Hi everyone! This is my first time making a thread like this, so bear with me if it’s a bit rambly or awkward! If you want to cut to the chase, click here. Otherwise, a little backstory.
Harvest Moon (localized today as Story of Seasons) is a series of farming lifestyle games made by Marvelous and known in Japan as 牧場物語. They’re cozy and charming, and one of my favorite timewasters. The first one I ever played was Harvest Moon 64, and let’s just say its translation leaves something to be desired. This is partially due to being translated by a Japanese native, and partially due to technical constraints like a fixed-width font and only a couple spare kilobytes for text on a jam-packed cartridge.
Because of the lack of space, a few things were cut. Some were fairly minor, like the map and leaderboard, but one particular cut stuck out to fans. The game’s television had 4 channels: Weather, Education, News, and Variety. The first three channels served gameplay purposes, letting the player know the next day’s weather, tutorializing itself, and notifying the player of upcoming festivals. The final channel (which features 7 shows included just for fun), however, was cut in localization, leading to no end of rumors as to how to unlock it.
The absence of this channel and the overall roughness of the translation is the genesis of my interest in Japanese, and today marks a very special occasion for me. Today, I’m confident enough in my Japanese abilities that I believe I can not only understand it, not only translate it, but teach others to do so, as well. To that end, I’ve started a significant undertaking.
This is an ongoing translation of Harvest Moon 64’s variety channel.
Rather than a simple translation, however, I want readers to get the same spark I did. So, not only did I transcribe and translate the entire set of shows, not only have I added cultural notes, but I also have established resources to help readers learn Japanese themselves. I’ve created an Anki deck and an item-by-item spreadsheet in the vein of the ones made for the book clubs that can be found elsewhere on WaniKani.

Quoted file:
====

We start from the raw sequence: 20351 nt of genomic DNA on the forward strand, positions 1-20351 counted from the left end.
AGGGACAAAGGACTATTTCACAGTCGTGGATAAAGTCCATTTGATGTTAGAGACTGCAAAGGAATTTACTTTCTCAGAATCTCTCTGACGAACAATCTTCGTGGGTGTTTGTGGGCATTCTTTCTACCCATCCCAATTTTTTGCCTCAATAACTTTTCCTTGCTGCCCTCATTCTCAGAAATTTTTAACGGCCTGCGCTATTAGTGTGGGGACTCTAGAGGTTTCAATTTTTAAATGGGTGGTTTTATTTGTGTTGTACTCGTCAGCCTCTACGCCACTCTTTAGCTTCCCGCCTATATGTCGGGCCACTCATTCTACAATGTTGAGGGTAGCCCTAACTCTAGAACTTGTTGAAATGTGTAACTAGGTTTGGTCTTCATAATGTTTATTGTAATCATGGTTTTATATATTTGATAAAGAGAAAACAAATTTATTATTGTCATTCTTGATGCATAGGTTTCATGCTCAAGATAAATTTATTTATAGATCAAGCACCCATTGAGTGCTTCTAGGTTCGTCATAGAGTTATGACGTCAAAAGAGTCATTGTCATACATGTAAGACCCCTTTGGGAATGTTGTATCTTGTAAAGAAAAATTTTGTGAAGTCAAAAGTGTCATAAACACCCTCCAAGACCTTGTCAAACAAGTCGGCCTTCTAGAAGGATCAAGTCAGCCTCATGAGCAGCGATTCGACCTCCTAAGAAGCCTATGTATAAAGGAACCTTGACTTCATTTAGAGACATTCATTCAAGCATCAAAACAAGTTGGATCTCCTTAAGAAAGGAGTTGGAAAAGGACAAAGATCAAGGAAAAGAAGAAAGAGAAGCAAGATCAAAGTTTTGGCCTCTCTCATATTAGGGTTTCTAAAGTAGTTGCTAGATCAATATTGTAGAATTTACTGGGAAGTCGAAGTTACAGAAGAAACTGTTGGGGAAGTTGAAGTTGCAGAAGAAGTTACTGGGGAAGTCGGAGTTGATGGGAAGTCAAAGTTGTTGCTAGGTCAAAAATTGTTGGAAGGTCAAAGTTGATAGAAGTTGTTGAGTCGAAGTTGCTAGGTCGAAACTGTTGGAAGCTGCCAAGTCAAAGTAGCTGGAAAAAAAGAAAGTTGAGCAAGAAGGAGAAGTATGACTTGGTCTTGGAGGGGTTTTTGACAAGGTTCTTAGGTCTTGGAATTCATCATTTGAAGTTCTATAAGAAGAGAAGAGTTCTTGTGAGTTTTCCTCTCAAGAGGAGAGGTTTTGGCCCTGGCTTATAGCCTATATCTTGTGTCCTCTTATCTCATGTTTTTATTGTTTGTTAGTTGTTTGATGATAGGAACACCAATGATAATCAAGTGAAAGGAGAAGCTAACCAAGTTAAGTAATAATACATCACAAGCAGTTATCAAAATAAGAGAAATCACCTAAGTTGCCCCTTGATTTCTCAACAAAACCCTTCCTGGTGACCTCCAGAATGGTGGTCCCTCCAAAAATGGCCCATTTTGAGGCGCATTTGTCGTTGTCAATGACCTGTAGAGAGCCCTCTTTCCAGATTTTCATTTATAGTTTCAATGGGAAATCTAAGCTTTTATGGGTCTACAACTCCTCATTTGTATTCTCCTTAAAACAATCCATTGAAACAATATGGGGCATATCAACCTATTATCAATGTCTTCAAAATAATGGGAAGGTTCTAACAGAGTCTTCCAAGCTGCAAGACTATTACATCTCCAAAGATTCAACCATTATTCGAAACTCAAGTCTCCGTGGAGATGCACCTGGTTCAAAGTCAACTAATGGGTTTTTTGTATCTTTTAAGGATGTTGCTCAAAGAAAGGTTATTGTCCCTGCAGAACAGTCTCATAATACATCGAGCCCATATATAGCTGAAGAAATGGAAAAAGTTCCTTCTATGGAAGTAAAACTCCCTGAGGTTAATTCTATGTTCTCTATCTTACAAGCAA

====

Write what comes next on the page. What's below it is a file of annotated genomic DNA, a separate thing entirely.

I’m not vain enough to think I can fully teach this on my own, so the Anki deck also links to many external resources, such as articles/posts from Tofugu, Maggie-sensei, Imabi, briefjapanese, and many more. I generally organize these links by complexity. I know when I learn something new, I typically need to check at least three sources before feeling that I’ve begun to grasp the gist of it, so it seemed critical to me to provide multiple sources particularly for grammar points. You can see an example of that implementation here:
I recommend using the Anki deck, but if you’re used to another SRS-style resource such as bunpro or KameSame, I also created an item-by-item spreadsheet.
My ultimate goal with this project is to create a resource that a learner can approach and use to kickstart their Japanese-learning journey. To that end, I also hope that anyone reading this offers feedback to help improve it. I’m still learning Japanese, myself, so, while I’ve tried my best to make the explanations clear and thorough, I have to imagine I’ve made a mistake somewhere in the >1,000 items.
All that said, please take a look at this effort to tie up this 23-year-old loose end. Links in the next post.